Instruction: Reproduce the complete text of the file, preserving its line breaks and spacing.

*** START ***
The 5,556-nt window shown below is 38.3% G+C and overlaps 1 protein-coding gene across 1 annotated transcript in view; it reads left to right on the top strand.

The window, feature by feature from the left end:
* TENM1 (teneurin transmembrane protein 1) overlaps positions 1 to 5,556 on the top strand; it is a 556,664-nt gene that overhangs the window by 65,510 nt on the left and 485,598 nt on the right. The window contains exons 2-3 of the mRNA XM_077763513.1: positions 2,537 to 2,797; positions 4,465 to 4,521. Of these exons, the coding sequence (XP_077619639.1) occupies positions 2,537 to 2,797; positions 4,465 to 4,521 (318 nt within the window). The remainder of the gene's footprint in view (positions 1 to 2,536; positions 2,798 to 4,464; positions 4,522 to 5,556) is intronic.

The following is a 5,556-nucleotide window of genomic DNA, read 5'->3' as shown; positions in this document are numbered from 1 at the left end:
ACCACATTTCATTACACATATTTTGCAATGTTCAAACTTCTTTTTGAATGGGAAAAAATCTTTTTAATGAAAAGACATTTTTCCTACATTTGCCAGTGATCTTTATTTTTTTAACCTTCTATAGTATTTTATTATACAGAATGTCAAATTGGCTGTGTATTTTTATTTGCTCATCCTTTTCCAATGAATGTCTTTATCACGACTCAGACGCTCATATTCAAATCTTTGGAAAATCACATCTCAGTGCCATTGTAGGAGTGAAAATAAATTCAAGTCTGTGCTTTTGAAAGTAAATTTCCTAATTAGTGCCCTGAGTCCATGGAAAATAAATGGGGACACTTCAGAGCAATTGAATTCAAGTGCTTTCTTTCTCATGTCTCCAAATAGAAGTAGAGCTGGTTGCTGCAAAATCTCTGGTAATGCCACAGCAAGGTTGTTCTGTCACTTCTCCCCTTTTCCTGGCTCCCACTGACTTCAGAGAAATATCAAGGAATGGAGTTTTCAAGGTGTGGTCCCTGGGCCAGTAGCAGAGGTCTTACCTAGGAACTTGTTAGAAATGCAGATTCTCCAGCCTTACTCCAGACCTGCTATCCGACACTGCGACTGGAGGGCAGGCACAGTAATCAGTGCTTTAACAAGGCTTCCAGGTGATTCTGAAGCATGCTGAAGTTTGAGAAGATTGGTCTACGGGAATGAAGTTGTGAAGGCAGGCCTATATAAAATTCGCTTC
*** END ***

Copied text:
The 5,556-nt window shown below is 38.3% G+C and overlaps 1 protein-coding gene across 1 annotated transcript in view; it reads left to right on the top strand.

The window, feature by feature from the left end:
* TENM1 (teneurin transmembrane protein 1) overlaps positions 1 to 5,556 on the top strand; it is a 556,664-nt gene that overhangs the window by 65,510 nt on the left and 485,598 nt on the right. The window contains exons 2-3 of the mRNA XM_077763513.1: positions 2,537 to 2,797; positions 4,465 to 4,521. Of these exons, the coding sequence (XP_077619639.1) occupies positions 2,537 to 2,797; positions 4,465 to 4,521 (318 nt within the window). The remainder of the gene's footprint in view (positions 1 to 2,536; positions 2,798 to 4,464; positions 4,522 to 5,556) is intronic.

The following is a 5,556-nucleotide window of genomic DNA, read 5'->3' as shown; positions in this document are numbered from 1 at the left end:
ACCACATTTCATTACACATATTTTGCAATGTTCAAACTTCTTTTTGAATGGGAAAAAATCTTTTTAATGAAAAGACATTTTTCCTACATTTGCCAGTGATCTTTATTTTTTTAACCTTCTATAGTATTTTATTATACAGAATGTCAAATTGGCTGTGTATTTTTATTTGCTCATCCTTTTCCAATGAATGTCTTTATCACGACTCAGACGCTCATATTCAAATCTTTGGAAAATCACATCTCAGTGCCATTGTAGGAGTGAAAATAAATTCAAGTCTGTGCTTTTGAAAGTAAATTTCCTAATTAGTGCCCTGAGTCCATGGAAAATAAATGGGGACACTTCAGAGCAATTGAATTCAAGTGCTTTCTTTCTCATGTCTCCAAATAGAAGTAGAGCTGGTTGCTGCAAAATCTCTGGTAATGCCACAGCAAGGTTGTTCTGTCACTTCTCCCCTTTTCCTGGCTCCCACTGACTTCAGAGAAATATCAAGGAATGGAGTTTTCAAGGTGTGGTCCCTGGGCCAGTAGCAGAGGTCTTACCTAGGAACTTGTTAGAAATGCAGATTCTCCAGCCTTACTCCAGACCTGCTATCCGACACTGCGACTGGAGGGCAGGCACAGTAATCAGTGCTTTAACAAGGCTTCCAGGTGATTCTGAAGCATGCTGAAGTTTGAGAAGATTGGTCTACGGGAATGAAGTTGTGAAGGCAGGCCTATATAAAATTCGCTTC